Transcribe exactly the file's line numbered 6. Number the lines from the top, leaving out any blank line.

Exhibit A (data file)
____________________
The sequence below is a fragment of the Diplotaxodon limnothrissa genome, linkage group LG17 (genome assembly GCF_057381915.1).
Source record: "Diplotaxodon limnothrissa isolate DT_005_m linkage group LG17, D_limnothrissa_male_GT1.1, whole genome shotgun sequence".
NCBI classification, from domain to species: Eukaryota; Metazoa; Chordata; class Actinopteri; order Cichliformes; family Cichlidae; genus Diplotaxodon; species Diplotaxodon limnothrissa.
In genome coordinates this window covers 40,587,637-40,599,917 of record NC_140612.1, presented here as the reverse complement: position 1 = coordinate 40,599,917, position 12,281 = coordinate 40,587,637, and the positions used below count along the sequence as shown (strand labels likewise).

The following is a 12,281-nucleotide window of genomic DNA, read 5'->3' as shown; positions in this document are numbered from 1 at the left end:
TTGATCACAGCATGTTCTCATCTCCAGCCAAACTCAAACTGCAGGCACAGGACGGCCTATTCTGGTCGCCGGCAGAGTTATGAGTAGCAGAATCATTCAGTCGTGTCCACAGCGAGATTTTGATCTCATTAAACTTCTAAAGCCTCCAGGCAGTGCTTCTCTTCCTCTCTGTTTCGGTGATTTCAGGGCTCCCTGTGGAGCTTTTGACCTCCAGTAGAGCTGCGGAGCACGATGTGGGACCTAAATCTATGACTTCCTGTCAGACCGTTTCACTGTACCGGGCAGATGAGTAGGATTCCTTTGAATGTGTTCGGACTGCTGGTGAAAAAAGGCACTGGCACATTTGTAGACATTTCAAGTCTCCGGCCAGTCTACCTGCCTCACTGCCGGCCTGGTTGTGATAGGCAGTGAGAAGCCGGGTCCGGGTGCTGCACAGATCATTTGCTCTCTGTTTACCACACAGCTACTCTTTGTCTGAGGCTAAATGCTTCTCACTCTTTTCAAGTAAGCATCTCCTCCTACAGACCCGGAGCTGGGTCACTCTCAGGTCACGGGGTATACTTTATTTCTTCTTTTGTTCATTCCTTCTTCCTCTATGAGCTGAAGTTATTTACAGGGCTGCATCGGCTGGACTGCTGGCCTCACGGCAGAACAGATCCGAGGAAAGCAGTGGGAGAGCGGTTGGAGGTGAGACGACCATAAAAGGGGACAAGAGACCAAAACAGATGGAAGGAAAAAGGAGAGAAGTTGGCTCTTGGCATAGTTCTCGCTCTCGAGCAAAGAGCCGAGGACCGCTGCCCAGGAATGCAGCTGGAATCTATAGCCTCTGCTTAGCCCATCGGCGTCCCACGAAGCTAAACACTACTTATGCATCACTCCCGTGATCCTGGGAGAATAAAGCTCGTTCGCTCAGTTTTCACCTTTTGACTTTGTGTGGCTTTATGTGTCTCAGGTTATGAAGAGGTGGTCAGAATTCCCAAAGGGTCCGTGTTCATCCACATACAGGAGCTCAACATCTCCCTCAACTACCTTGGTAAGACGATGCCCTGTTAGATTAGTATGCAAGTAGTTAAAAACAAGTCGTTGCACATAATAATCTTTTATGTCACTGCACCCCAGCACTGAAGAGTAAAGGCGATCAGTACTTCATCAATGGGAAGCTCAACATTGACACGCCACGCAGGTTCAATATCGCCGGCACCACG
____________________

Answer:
TTGATCACAGCATGTTCTCATCTCCAGCCAAACTCAAACTGCAGGCACAGGACGGCCTATTCTGGTCGCCGGCAGAGTTATGAGTAGCAGAATCATTCAGTCGTGTCCACAGCGAGATTTTGATCTCATTAAACTTCTAAAGCCTCCAGGCAGTGCTTCTCTTCCTCTCTGTTTCGGTGATTTCAGGGCTCCCTGTGGAGCTTTTGACCTCCAGTAGAGCTGCGGAGCACGATGTGGGACCTAAATCTATGACTTCCTGTCAGACCGTTTCACTGTACCGGGCAGATGAGTAGGATTCCTTTGAATGTGTTCGGACTGCTGGTGAAAAAAGGCACTGGCACATTTGTAGACATTTCAAGTCTCCGGCCAGTCTACCTGCCTCACTGCCGGCCTGGTTGTGATAGGCAGTGAGAAGCCGGGTCCGGGTGCTGCACAGATCATTTGCTCTCTGTTTACCACACAGCTACTCTTTGTCTGAGGCTAAATGCTTCTCACTCTTTTCAAGTAAGCATCTCCTCCTACAGACCCGGAGCTGGGTCACTCTCAGGTCACGGGGTATACTTTATTTCTTCTTTTGTTCATTCCTTCTTCCTCTATGAGCTGAAGTTATTTACAGGGCTGCATCGGCTGGACTGCTGGCCTCACGGCAGAACAGATCCGAGGAAAGCAGTGGGAGAGCGGTTGGAGGTGAGACGACCATAAAAGGGGACAAGAGACCAAAACAGATGGAAGGAAAAAGGAGAGAAGTTGGCTCTTGGCATAGTTCTCGCTCTCGAGCAAAGAGCCGAGGACCGCTGCCCAGGAATGCAGCTGGAATCTATAGCCTCTGCTTAGCCCATCGGCGTCCCACGAAGCTAAACACTACTTATGCATCACTCCCGTGATCCTGGGAGAATAAAGCTCGTTCGCTCAGTTTTCACCTTTTGACTTTGTGTGGCTTTATGTGTCTCAGGTTATGAAGAGGTGGTCAGAATTCCCAAAGGGTCCGTGTTCATCCACATACAGGAGCTCAACATCTCCCTCAACTACCTTGGTAAGACGATGCCCTGTTAGATTAGTATGCAAGTAGTTAAAAACAAGTCGTTGCACATAATAATCTTTTATGTCACTGCACCCCAGCACTGAAGAGTAAAGGCGATCAGTACTTCATCAATGGGAAGCTCAACATTGACACGCCACGCAGGTTCAATATCGCCGGCACCACG